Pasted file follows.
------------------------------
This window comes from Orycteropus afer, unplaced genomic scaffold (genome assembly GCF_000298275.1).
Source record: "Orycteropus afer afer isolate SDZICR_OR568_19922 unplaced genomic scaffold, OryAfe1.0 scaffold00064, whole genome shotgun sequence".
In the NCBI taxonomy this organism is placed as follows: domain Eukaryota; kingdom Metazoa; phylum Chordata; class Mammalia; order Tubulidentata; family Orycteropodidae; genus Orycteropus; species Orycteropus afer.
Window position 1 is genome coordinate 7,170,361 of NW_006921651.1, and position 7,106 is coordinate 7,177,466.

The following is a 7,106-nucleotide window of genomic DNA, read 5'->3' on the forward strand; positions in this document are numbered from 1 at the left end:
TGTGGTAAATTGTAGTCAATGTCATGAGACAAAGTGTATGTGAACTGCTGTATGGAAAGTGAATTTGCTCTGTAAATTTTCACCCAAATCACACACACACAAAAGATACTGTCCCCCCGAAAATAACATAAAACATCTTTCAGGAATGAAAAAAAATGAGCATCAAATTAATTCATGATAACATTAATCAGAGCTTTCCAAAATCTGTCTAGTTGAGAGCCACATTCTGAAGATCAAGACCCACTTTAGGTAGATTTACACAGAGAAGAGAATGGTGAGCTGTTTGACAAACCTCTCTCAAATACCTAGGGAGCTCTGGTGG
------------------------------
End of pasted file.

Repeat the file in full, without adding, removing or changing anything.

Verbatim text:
This window comes from Orycteropus afer, unplaced genomic scaffold (genome assembly GCF_000298275.1).
Source record: "Orycteropus afer afer isolate SDZICR_OR568_19922 unplaced genomic scaffold, OryAfe1.0 scaffold00064, whole genome shotgun sequence".
In the NCBI taxonomy this organism is placed as follows: domain Eukaryota; kingdom Metazoa; phylum Chordata; class Mammalia; order Tubulidentata; family Orycteropodidae; genus Orycteropus; species Orycteropus afer.
Window position 1 is genome coordinate 7,170,361 of NW_006921651.1, and position 7,106 is coordinate 7,177,466.

The following is a 7,106-nucleotide window of genomic DNA, read 5'->3' on the forward strand; positions in this document are numbered from 1 at the left end:
TGTGGTAAATTGTAGTCAATGTCATGAGACAAAGTGTATGTGAACTGCTGTATGGAAAGTGAATTTGCTCTGTAAATTTTCACCCAAATCACACACACACAAAAGATACTGTCCCCCCGAAAATAACATAAAACATCTTTCAGGAATGAAAAAAAATGAGCATCAAATTAATTCATGATAACATTAATCAGAGCTTTCCAAAATCTGTCTAGTTGAGAGCCACATTCTGAAGATCAAGACCCACTTTAGGTAGATTTACACAGAGAAGAGAATGGTGAGCTGTTTGACAAACCTCTCTCAAATACCTAGGGAGCTCTGGTGG